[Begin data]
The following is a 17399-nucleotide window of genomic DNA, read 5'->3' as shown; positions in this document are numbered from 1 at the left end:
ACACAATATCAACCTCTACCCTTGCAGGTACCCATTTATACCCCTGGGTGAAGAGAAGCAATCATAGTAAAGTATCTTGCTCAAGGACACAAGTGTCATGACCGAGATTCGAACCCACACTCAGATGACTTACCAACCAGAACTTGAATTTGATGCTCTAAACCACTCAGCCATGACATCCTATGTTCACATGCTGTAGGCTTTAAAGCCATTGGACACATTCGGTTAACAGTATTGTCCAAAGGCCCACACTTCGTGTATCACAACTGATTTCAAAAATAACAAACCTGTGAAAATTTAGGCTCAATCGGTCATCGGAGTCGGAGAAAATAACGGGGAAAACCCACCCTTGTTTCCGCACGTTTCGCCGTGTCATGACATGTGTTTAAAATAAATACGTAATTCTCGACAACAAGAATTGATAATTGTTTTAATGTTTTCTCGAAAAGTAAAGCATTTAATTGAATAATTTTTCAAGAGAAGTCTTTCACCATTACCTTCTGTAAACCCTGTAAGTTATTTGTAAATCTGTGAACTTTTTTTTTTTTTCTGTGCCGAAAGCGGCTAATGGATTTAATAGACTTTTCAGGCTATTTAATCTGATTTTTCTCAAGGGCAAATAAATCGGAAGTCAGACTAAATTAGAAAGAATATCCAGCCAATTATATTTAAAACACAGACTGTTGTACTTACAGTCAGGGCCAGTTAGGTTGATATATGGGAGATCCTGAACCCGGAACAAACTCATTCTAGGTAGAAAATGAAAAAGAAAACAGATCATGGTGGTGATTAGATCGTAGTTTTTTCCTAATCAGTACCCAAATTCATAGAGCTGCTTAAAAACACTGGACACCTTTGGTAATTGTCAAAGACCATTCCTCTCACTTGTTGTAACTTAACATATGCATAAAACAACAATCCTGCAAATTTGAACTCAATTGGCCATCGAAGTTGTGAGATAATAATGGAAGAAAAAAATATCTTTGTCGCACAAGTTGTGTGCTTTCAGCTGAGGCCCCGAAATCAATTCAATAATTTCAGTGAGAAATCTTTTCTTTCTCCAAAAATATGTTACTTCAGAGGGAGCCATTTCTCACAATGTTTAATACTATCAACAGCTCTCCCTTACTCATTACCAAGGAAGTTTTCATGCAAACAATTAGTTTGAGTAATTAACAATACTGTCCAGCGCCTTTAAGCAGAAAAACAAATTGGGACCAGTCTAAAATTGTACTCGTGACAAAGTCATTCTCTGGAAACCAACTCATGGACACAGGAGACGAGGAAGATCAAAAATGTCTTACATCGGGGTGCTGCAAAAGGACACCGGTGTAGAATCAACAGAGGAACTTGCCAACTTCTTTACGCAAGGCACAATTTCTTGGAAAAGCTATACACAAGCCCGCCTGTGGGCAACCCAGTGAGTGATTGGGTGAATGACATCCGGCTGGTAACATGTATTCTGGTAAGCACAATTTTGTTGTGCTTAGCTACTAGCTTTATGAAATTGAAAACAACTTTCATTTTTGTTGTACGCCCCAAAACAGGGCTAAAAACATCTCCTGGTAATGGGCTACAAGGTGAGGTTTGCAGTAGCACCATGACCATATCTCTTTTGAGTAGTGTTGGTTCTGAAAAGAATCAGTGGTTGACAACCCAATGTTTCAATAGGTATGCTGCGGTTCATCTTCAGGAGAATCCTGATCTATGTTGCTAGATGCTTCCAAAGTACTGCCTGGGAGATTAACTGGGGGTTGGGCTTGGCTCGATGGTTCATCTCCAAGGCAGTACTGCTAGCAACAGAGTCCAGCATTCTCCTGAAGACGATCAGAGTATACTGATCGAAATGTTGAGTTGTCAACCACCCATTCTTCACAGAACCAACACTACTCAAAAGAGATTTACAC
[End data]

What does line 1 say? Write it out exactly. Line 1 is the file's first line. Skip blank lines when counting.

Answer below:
The following is a 17399-nucleotide window of genomic DNA, read 5'->3' as shown; positions in this document are numbered from 1 at the left end: